Stephen Rees's blog

Thoughts about the relationships between transport and the urban area it serves

Fraser River clogs up, as does money to fix it

with one comment


The process of the Government of Canada getting out of the port business goes back a long way and is bi partisan. In the early 90s many shippers were surprised that the government would no longer build facilities for them at public expense, and not long after that ports became businesses run by appointed and not very accountable boards. Over time the major policy of the feds can be summarized as “cut spending.”

Now rivers are natural systems that humans have been trying to control for centuries, with varying degrees of success. Many human settlements are on river banks because of the fundamental needs of water, transportation and food. As ports have become ever more technical – ships always get bigger, cargo handling systems less labour intensive – the investment required in facilities has grown, leaving less available for tasks that can seem to be non essential to port operations, but which are critical to the wider community.

The Fraser has always transported huge amounts of silt from the interior towards the sea. As it slows it drops the silt – and normally the river gradually moves around. This is inconvenient for human land use, so we try to channelise and fix the channel in one place. Dykes and dredging make this system work, but both require significant amounts of maintenance. Lois Jackson obviously thinks the two activities can be separated. Delta builds and maintains dykes, but thinks that other levels of government should take on the dredging. Historically that is the way it was done – but not everyone need accept this as a normative. Of course, the ability of municipal government to do very much of anything when they only get 8% of the tax revenue – and all of that already committed.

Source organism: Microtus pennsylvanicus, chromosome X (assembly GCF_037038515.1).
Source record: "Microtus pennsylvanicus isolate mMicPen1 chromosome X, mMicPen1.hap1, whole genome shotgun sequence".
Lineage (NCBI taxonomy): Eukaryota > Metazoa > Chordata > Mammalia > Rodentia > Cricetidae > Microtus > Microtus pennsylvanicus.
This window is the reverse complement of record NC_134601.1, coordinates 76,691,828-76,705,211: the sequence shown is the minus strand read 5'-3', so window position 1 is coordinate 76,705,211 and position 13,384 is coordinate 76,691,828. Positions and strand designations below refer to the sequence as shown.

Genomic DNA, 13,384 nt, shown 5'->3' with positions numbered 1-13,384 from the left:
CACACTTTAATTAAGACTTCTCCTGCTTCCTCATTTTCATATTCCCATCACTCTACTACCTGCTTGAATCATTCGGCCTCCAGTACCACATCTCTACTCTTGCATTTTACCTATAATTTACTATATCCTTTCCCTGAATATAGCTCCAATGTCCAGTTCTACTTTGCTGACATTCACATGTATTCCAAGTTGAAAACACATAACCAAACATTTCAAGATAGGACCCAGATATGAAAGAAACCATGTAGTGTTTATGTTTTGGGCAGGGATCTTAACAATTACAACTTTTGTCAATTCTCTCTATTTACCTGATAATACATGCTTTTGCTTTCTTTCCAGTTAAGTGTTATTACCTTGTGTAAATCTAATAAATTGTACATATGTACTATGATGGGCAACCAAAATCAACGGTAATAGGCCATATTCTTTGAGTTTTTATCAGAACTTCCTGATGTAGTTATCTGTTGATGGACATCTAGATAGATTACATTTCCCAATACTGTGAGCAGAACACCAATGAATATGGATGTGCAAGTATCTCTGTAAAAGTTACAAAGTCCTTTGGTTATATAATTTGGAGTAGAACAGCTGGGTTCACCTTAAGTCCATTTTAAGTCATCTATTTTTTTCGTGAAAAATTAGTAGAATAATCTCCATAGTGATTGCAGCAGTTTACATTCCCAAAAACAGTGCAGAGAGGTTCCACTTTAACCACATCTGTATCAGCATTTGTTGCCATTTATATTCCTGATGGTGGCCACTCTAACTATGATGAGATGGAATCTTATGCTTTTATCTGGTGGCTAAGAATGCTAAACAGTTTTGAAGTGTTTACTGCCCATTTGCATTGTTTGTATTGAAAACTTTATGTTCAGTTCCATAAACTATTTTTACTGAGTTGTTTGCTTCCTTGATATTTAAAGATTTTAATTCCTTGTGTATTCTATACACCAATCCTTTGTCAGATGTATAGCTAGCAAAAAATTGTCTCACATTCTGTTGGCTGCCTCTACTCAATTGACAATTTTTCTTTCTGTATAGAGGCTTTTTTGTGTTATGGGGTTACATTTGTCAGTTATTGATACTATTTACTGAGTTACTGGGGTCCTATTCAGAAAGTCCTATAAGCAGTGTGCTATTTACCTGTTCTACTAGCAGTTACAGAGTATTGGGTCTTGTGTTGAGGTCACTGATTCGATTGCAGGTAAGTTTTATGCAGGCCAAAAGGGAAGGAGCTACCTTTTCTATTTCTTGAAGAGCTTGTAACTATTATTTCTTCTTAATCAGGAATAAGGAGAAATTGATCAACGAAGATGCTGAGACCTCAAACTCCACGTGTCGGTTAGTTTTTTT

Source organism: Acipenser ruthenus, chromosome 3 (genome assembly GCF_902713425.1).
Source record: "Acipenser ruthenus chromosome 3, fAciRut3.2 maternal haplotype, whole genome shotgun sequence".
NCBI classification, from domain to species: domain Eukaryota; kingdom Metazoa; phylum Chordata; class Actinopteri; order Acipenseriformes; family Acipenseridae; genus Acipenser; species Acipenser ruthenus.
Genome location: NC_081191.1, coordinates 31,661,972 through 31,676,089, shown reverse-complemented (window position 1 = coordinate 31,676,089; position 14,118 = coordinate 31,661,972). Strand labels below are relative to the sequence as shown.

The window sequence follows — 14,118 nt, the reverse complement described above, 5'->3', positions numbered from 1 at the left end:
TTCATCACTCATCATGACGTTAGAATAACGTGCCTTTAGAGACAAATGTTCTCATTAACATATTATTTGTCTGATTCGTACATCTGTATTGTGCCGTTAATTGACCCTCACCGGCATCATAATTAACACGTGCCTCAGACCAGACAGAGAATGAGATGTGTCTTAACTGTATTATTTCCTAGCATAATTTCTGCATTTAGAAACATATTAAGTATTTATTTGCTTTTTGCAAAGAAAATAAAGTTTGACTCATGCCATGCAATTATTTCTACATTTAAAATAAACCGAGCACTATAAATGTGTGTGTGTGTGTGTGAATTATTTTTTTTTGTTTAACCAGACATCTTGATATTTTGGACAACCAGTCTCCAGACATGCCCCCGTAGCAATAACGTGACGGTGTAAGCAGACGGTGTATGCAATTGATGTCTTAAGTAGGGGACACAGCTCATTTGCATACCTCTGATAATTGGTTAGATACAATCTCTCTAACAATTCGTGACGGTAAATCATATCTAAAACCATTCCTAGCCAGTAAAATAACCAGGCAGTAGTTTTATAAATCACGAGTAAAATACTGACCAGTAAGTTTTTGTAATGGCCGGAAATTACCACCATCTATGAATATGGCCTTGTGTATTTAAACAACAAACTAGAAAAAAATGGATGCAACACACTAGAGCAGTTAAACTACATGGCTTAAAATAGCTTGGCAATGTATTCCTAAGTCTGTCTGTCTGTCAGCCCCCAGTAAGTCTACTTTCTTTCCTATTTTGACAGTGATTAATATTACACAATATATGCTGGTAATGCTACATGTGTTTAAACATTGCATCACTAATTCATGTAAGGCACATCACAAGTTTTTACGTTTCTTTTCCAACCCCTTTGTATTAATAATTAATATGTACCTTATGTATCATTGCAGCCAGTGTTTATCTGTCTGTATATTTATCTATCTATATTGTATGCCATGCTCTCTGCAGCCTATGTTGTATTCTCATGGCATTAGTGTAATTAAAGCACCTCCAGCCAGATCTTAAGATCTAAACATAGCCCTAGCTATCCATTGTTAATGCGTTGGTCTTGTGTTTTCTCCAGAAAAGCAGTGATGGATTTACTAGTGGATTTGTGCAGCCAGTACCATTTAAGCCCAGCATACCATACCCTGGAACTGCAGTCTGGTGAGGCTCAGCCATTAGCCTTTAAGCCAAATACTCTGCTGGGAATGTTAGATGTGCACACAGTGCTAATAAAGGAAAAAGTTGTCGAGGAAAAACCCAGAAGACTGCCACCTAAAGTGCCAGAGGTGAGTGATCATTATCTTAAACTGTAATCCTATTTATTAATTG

The Port of course has become obsessed with growth – expanding its market share. That’s what businesses in the private sector do: they have been schooled to believe that increasing the bottom line is the only thing that matters. This means that jobs such as social obligations tend to be viewed as PR opportunities – not central themes like sustainability.

Both models, municipal and commercial are dysfunctional. The evidence is that we have lost the ability to manage our self imposed tasks – and the mess of the lower Fraser is a very good example. We imposed on ourselves the requirement of managing a major force of nature, and we neglect that at our peril. Arguing about “who’s on first” isn’t helpful

Written by Stephen Rees

September 26, 2008 at 11:33 am

One Response

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  1. The growth paradigm that worships growth as an end in complete contradiction to the finite nature of Earth, is very much alive and well in Vancouver. I’m very troubled that Metro Vancouver talks about sustainability while in the same breath speaks of growth — utter hypocrisy. I’m very leery that we can save us from ourselves when it takes so much effort to simply stop using plastic bags or paper cups!


    September 26, 2008 at 2:13 pm

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